caught the face of the kite and lifted, held it just beyond the reach of an
arm about the distance of a mirror from a face after a harried breakfast

two cups of coffee too few and the news another good friend was dying.
The child looked at it askance and danced to the music of the breeze
rattling the plastic against the dowel skeleton like Elijah’s bones, then
turned his attention to the next-best thing: a flash of color, sounds cutting

through the white noise in a busy park. But the mother kept kneeling
doled out life by the cuticle to balance the fragility of things against all
the wonders of possibility. She studied the kite’s burnished surface as if
expecting it to catch the right light for a reflection—perhaps the surreal

mélange gifted by glass in a funhouse—and I wondered if she had heard
the story told by a writer dying young. How after one last doctor’s visit
he considered the shirt he’d decided to be buried in, just back from the
drycleaners and swathed in a thread-bare layer of plastic pierced at the top

by a hanger. If she did, I imagined she’d rise and corral her prodigal son,
encourage him to bear witness to the way process gives way to payoff
tell him there is something holy, miraculous about the moment when things
take flight. There is a danger in turning away when the sun first breaks

the darkness with a laser shot of purple; when a ball meets a bat with a crack
that sounds like someone breached the wall between space and time;
when two lovers carry out the last sway in their dance and fly away together
only to land with a sigh. These are the things too essential for one to miss.

Instead she knelt, fixed on lengthening the slack, battling the squalls that
threatened to tear the kite into scraps of kindling and cheap-ass garbage bag.
Ten feet away her son danced to the music drifting in from another party,
a ranchera tune with a trumpet cutting slices of the high, cloud-mottled sky.

I found my feet bolted to ground and smiled, just half-certain God caught
the gesture, but believed the child missed nothing of consequence at all.

by D.E. Kern

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Editor’s Note: This poem’s meandering narrative draws the reader through one possibility and into another, until the last two lines arrive with great certainty.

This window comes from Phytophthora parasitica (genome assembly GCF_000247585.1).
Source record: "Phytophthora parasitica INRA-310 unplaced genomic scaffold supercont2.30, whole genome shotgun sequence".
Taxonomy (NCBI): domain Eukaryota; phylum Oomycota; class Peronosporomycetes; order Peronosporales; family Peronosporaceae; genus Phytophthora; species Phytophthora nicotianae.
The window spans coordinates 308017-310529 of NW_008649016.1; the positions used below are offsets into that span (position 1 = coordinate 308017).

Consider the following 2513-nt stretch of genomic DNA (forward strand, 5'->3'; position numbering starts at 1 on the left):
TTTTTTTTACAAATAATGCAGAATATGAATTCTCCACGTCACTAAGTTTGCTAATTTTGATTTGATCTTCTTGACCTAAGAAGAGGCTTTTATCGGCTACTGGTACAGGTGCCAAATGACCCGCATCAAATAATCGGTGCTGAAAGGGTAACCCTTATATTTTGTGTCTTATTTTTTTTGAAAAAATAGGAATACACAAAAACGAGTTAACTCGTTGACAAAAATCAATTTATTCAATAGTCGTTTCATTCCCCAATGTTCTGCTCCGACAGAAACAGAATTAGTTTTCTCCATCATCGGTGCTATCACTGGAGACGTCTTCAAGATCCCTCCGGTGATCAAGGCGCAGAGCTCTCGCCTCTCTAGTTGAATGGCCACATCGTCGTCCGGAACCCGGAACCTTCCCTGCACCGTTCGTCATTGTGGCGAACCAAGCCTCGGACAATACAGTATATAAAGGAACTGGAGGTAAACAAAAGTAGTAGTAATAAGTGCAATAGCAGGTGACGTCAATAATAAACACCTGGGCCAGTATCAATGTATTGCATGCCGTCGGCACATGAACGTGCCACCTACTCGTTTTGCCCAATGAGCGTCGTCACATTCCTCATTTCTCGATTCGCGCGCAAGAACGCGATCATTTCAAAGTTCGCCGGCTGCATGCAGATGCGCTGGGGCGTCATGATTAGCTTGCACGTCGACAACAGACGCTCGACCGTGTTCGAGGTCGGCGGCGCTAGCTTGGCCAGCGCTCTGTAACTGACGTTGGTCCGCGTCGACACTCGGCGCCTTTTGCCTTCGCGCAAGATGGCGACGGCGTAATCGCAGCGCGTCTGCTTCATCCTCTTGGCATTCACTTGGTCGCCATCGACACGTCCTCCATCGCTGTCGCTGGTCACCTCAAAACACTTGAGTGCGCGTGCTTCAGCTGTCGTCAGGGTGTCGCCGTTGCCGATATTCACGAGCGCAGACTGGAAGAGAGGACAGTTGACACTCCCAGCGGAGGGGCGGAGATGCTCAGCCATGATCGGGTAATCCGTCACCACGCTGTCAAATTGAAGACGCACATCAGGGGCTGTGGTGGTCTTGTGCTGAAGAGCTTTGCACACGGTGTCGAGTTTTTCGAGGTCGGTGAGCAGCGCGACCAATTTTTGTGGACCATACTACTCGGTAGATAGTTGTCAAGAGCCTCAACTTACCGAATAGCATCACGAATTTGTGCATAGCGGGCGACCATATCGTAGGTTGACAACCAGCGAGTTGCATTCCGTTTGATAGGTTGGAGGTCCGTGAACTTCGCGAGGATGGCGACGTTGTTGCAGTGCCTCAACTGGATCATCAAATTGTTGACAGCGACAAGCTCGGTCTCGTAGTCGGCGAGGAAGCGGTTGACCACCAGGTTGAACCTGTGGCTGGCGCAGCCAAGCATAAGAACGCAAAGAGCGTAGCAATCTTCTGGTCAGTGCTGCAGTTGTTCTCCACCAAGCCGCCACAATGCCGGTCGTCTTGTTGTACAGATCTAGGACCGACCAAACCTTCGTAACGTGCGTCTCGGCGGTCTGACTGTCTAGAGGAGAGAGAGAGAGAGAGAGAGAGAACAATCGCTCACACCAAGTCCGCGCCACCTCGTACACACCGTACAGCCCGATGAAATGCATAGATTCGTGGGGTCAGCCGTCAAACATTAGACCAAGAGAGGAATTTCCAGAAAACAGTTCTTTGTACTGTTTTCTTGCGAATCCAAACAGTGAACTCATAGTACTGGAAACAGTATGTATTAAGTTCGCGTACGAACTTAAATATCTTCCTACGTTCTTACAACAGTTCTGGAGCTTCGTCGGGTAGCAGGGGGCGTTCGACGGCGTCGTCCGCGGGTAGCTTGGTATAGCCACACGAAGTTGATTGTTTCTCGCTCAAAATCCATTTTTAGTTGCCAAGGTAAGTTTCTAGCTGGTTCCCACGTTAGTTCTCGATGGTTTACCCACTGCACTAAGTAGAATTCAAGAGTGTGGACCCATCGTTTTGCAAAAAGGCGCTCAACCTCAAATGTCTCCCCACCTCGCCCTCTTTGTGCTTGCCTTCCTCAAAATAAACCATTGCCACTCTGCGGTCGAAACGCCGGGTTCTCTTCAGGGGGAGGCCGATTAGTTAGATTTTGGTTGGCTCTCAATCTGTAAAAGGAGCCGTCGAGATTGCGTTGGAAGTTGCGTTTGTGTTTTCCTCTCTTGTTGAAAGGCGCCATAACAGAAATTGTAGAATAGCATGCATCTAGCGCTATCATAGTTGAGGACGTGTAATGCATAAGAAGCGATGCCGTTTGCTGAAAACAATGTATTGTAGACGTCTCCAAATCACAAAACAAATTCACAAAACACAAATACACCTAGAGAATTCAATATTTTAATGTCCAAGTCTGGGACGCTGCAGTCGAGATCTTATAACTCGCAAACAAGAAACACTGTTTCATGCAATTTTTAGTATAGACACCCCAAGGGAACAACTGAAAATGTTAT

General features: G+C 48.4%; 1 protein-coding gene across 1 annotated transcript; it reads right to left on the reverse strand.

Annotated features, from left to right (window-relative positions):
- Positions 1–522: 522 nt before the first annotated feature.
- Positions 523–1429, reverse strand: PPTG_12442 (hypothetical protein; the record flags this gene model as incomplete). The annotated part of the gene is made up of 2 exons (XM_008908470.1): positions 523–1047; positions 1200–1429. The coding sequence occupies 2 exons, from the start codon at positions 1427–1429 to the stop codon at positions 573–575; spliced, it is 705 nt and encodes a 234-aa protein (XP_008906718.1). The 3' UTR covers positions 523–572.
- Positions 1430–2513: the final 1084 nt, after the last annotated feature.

Substitute by D.E. Kern


So, it’s too early to figure
if the sun will do serious
business today with an Earth
coated in hoarfrost, my engine

eager to settle in its solid
state, frozen in position,
with just ghostly wisps
marking its latest efforts

gliding across the fractured
concrete. Two coffees shy
of useful, I pry open the steel
door, rise the stairs and key

my way through to these last
precious ticks of solitude
before chaos floods each square
of this fluorescent universe.

Now note the funeral march,
minus the bleating, this one
distinction between stockyards
and this drill in standards

fit quite coyly to gallows,
the sentence for a species
cursed to wrestle the knowledge
of its role in our mortal

comedy. She enters a day
already stained by error,
just a Johnny Rotten T-shirt
separating her from the queue

of the soon to be forgotten.
I would not notice her if not
rendered window blind, hit
by this bolt of brilliance

slinking in from a more
substantial world. A nimble
dodge to the left reveals
her wary face, jutting cheeks

masking the darkness of eyes
I know in a glance have seen
too much, a parade of husks
helpless against this enigmatic

prairie wind. A flannel shroud,
rolled up three times, discloses
striping—her declaration of a
been-there-done-that captaincy

her pound of flesh embossed
atop a little more, stretched
tight over a pencil-thin wrist.
I take a snapshot glimpse and

call the roll, careful to not put
a name with a face. Head still
hanging, a target for fortune, I
wait for the bell convinced

her salvation is not my cross
to bare. I am just a contrail
slashing her horizon, with
plenty of scars of my own.

by D.E. Kern

David on Facebook